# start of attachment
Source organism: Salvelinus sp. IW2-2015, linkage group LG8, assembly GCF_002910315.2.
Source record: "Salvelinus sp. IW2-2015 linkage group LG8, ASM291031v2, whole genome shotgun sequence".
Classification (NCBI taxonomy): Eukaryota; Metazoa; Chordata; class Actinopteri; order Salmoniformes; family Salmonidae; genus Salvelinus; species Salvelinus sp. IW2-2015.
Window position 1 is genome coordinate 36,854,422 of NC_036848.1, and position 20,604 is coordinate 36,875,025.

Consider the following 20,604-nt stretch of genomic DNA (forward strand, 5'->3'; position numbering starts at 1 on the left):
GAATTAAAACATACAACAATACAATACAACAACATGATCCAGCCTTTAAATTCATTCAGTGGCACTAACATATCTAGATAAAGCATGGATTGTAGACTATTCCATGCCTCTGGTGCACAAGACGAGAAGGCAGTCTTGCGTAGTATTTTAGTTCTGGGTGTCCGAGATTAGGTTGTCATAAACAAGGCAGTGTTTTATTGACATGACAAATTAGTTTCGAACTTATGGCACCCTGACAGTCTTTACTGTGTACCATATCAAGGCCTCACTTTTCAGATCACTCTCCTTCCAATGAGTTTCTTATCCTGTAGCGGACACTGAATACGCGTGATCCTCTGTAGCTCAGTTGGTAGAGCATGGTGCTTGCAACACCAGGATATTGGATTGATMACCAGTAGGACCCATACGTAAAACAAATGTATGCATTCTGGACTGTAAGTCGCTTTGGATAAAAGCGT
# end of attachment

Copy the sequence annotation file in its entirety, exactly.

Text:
Source organism: Salvelinus sp. IW2-2015, linkage group LG8, assembly GCF_002910315.2.
Source record: "Salvelinus sp. IW2-2015 linkage group LG8, ASM291031v2, whole genome shotgun sequence".
Classification (NCBI taxonomy): Eukaryota; Metazoa; Chordata; class Actinopteri; order Salmoniformes; family Salmonidae; genus Salvelinus; species Salvelinus sp. IW2-2015.
Window position 1 is genome coordinate 36,854,422 of NC_036848.1, and position 20,604 is coordinate 36,875,025.

Consider the following 20,604-nt stretch of genomic DNA (forward strand, 5'->3'; position numbering starts at 1 on the left):
GAATTAAAACATACAACAATACAATACAACAACATGATCCAGCCTTTAAATTCATTCAGTGGCACTAACATATCTAGATAAAGCATGGATTGTAGACTATTCCATGCCTCTGGTGCACAAGACGAGAAGGCAGTCTTGCGTAGTATTTTAGTTCTGGGTGTCCGAGATTAGGTTGTCATAAACAAGGCAGTGTTTTATTGACATGACAAATTAGTTTCGAACTTATGGCACCCTGACAGTCTTTACTGTGTACCATATCAAGGCCTCACTTTTCAGATCACTCTCCTTCCAATGAGTTTCTTATCCTGTAGCGGACACTGAATACGCGTGATCCTCTGTAGCTCAGTTGGTAGAGCATGGTGCTTGCAACACCAGGATATTGGATTGATMACCAGTAGGACCCATACGTAAAACAAATGTATGCATTCTGGACTGTAAGTCGCTTTGGATAAAAGCGT